(Adds comments from Araujo from third paragraph, inflation forwards in second paragraph.)
Oct. 26 (Bloomberg) -- Chile’s fixed-income market is pricing in too little inflation for next year, creating an opportunity for investors, according to Juan Pablo Araujo, who helps manage around $1 billion in fixed income at Larrain Vial Administradora General de Fondos SA.
Araujo expects prices to rise 3 percent next year, in line with the central bank’s target rate, he said at a conference in Vina del Mar, Chile. The forwards market for Chile’s inflation- linked accounting unit, the unidad de foment, was pricing in 2.48 percent inflation at yesterday’s close, according to Bloomberg calculations.
The Chilean peso may depreciate against the U.S. dollar as the central bank cuts interest rates and the price of copper, Chile’s main export, remains below $3.50 a pound, Araujo said. That will put pressure on the price of imported goods, while water shortages may increase electricity costs, he said.
“We have disagreed with the market since about August,” he said.
The one-year breakeven inflation rate, a measure of expected inflation priced into the interest-rate swaps market, rose seven basis points, or 0.07 percentage point, to 2.48 percent today. It fell from 3.06 percent at the end of July to 2.13 percent in August.
Yields on inflation-linked bonds due in less than two years may fall to 2.07 percent from 2.19 percent, Araujo said, without giving a timeframe. Yields on bonds due in six to eight years may fall to 2.24 percent from 2.43 percent, he said.
Low unemployment and high levels of consumer spending will add to pressure on prices, Araujo said. Unemployment fell to 7.4 percent in the three months through August, and may have fallen to 7.3 percent in September, according to the median forecast of 13 economists in a Bloomberg survey. Retail sales expanded 8.5 percent year-on-year in September, according to the median estimate of 12 economists in a Bloomberg survey. The National Statistics Institute is due to publish the data on Oct. 28.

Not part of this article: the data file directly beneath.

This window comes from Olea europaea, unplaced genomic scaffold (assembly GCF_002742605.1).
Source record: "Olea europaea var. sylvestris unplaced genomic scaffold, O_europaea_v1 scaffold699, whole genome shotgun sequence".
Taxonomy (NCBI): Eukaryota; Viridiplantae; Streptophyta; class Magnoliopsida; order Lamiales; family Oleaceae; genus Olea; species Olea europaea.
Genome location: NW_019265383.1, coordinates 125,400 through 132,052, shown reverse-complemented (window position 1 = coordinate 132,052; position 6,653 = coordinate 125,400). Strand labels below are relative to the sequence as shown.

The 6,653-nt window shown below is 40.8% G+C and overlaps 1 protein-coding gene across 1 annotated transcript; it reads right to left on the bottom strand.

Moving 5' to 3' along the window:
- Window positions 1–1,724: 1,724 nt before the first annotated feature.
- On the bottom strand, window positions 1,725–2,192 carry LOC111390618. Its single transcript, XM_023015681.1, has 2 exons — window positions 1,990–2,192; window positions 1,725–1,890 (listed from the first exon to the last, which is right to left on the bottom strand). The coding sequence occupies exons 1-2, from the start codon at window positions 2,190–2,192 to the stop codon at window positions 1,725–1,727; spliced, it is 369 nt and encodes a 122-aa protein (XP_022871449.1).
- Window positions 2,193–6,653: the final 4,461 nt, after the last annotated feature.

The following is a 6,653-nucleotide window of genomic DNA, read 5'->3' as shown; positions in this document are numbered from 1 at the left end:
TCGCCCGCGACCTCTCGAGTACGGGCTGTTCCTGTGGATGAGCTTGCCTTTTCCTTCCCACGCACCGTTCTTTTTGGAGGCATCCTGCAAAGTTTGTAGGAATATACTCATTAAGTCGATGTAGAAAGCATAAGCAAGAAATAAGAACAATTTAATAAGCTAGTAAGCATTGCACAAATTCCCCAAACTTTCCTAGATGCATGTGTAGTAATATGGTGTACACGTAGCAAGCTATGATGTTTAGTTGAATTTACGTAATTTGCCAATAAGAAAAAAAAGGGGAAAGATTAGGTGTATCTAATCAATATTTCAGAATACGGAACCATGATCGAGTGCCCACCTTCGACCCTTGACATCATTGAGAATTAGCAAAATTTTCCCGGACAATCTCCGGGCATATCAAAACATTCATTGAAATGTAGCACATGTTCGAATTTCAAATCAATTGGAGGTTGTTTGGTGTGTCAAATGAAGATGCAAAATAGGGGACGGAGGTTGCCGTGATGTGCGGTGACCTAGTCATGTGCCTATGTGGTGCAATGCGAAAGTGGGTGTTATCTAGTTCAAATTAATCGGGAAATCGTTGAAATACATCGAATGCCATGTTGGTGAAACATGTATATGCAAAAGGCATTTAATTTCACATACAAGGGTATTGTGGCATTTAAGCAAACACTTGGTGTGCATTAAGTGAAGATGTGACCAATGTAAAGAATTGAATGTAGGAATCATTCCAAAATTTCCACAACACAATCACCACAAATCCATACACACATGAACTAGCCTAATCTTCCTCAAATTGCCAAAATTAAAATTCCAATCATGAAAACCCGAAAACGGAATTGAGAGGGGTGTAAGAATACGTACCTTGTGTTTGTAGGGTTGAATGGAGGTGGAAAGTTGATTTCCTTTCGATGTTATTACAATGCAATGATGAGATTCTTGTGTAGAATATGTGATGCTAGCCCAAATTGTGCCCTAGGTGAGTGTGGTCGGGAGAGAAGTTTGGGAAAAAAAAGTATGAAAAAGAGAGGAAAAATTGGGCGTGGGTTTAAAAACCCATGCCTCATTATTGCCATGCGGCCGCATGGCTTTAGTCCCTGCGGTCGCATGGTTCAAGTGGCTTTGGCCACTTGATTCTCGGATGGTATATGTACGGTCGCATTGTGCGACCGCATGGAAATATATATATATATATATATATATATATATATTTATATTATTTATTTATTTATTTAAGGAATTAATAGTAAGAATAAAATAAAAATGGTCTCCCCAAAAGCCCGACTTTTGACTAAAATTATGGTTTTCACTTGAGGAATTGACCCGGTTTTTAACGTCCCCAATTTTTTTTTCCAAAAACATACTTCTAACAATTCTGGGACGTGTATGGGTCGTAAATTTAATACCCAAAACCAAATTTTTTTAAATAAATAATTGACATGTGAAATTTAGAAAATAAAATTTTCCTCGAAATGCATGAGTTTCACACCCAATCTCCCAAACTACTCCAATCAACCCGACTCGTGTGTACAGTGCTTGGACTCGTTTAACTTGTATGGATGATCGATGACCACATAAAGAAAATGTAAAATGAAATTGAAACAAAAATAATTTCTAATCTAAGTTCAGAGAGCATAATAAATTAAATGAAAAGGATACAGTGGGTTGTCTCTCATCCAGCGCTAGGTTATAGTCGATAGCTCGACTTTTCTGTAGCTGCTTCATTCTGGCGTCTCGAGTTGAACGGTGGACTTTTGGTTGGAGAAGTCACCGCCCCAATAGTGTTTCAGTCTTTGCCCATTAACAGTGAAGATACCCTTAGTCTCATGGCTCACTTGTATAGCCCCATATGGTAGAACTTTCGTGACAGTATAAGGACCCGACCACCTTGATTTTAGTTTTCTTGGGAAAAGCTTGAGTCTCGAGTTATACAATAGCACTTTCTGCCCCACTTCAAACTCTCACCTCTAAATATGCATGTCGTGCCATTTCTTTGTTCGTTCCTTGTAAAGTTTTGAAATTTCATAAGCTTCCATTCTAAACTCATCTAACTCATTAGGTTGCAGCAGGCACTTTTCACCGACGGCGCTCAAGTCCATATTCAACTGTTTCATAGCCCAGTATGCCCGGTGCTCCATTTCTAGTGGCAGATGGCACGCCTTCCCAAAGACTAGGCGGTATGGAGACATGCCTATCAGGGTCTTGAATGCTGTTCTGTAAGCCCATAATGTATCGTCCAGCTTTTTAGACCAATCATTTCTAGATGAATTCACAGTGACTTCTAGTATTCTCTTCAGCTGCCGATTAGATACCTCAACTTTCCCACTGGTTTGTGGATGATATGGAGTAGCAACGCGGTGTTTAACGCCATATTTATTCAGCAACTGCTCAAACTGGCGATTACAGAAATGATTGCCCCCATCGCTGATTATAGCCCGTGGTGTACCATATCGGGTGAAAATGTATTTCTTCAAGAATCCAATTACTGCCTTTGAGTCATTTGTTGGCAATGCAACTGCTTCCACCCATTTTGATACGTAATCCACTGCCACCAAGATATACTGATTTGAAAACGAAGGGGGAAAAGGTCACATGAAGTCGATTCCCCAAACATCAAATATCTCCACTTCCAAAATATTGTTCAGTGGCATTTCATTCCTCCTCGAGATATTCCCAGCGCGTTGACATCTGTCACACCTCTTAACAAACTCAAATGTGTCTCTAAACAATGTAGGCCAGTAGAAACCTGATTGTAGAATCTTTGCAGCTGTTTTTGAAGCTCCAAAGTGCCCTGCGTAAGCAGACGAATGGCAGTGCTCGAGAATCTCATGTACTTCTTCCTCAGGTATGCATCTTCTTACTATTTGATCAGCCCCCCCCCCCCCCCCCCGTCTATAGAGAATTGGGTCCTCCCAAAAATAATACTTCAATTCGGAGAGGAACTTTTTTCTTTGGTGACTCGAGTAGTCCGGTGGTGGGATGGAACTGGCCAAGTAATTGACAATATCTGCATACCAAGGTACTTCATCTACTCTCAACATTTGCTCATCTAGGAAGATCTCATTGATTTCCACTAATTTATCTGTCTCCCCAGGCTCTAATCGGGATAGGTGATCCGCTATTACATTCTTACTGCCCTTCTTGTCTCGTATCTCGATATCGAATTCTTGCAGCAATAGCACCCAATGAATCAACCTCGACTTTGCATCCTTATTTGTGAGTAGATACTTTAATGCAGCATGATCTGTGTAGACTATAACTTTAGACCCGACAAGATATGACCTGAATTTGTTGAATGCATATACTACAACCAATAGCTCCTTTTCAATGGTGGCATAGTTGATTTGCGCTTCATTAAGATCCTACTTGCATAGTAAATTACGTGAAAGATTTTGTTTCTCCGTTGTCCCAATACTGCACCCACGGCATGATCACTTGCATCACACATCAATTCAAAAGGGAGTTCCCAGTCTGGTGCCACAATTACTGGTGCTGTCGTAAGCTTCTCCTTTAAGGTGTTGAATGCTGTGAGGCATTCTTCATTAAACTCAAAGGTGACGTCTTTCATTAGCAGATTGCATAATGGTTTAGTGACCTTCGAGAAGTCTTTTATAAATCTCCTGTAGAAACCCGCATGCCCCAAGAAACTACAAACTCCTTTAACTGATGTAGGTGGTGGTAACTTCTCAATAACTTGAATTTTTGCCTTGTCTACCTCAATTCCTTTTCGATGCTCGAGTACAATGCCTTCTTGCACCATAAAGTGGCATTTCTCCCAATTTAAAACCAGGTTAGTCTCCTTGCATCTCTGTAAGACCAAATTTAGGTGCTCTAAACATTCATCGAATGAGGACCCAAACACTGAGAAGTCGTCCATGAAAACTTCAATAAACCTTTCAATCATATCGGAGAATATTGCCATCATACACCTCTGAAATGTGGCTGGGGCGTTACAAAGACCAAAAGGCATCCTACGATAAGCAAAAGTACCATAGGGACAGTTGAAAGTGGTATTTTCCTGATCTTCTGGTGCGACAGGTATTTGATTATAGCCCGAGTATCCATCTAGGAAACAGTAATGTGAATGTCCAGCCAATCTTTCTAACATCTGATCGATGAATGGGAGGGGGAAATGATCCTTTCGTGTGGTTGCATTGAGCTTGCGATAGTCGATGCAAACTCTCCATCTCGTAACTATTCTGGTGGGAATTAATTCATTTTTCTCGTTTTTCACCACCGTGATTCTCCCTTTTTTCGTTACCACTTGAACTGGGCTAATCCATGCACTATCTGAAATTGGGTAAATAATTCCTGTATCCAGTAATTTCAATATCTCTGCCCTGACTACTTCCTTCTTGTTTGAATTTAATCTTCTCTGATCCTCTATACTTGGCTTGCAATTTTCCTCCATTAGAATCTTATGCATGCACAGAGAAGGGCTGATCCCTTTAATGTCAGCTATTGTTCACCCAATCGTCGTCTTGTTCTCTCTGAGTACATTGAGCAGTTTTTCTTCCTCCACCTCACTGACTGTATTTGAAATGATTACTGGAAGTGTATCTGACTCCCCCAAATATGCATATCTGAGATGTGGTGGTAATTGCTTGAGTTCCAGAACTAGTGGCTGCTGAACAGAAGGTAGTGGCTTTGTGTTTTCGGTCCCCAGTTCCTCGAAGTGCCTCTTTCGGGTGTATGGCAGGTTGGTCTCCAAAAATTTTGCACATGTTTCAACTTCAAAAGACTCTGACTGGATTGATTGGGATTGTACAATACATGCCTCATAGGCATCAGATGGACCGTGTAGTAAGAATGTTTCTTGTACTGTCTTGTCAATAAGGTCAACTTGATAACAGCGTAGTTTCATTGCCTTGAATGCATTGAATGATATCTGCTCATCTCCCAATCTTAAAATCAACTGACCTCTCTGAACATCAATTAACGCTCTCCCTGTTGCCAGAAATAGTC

Larrain Vial SA, the fund manager’s parent company, expects inflation to slow to about 2.1 percent next year because of a global economic crisis, it said in a note to clients on Oct. 24.
“Our scenario of global deceleration will continue generating declines in prices of commodities, food and energy,” Larrain Vial’s research team, led by Dalibor Eterovic, wrote in the note.
--Editors: Philip Sanders, Glenn J. Kalinoski
To contact the reporter on this story: Sebastian Boyd in Santiago at email@example.com.
To contact the editor responsible for this story: Philip Sanders at firstname.lastname@example.org.